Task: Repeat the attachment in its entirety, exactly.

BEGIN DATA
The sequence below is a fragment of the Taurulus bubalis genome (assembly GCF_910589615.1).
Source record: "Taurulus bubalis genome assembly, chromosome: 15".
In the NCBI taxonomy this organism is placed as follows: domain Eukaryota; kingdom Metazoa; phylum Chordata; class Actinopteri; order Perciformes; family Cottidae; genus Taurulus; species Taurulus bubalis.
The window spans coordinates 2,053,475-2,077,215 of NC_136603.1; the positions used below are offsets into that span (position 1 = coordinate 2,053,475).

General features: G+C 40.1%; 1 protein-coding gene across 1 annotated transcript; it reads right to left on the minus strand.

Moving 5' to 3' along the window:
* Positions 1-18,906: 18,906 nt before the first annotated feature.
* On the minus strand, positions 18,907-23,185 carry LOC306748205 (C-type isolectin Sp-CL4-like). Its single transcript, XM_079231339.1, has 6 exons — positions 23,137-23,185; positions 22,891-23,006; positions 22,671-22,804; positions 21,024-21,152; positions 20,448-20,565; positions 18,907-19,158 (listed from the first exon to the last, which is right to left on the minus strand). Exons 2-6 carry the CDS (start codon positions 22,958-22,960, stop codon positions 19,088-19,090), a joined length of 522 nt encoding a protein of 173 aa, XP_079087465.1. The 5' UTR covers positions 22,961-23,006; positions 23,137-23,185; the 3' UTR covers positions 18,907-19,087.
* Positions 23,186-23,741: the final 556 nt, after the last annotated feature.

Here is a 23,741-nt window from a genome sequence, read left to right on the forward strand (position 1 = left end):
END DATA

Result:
The sequence below is a fragment of the Taurulus bubalis genome (assembly GCF_910589615.1).
Source record: "Taurulus bubalis genome assembly, chromosome: 15".
In the NCBI taxonomy this organism is placed as follows: domain Eukaryota; kingdom Metazoa; phylum Chordata; class Actinopteri; order Perciformes; family Cottidae; genus Taurulus; species Taurulus bubalis.
The window spans coordinates 2,053,475-2,077,215 of NC_136603.1; the positions used below are offsets into that span (position 1 = coordinate 2,053,475).

General features: G+C 40.1%; 1 protein-coding gene across 1 annotated transcript; it reads right to left on the minus strand.

Moving 5' to 3' along the window:
* Positions 1-18,906: 18,906 nt before the first annotated feature.
* On the minus strand, positions 18,907-23,185 carry LOC306748205 (C-type isolectin Sp-CL4-like). Its single transcript, XM_079231339.1, has 6 exons — positions 23,137-23,185; positions 22,891-23,006; positions 22,671-22,804; positions 21,024-21,152; positions 20,448-20,565; positions 18,907-19,158 (listed from the first exon to the last, which is right to left on the minus strand). Exons 2-6 carry the CDS (start codon positions 22,958-22,960, stop codon positions 19,088-19,090), a joined length of 522 nt encoding a protein of 173 aa, XP_079087465.1. The 5' UTR covers positions 22,961-23,006; positions 23,137-23,185; the 3' UTR covers positions 18,907-19,087.
* Positions 23,186-23,741: the final 556 nt, after the last annotated feature.

Here is a 23,741-nt window from a genome sequence, read left to right on the forward strand (position 1 = left end):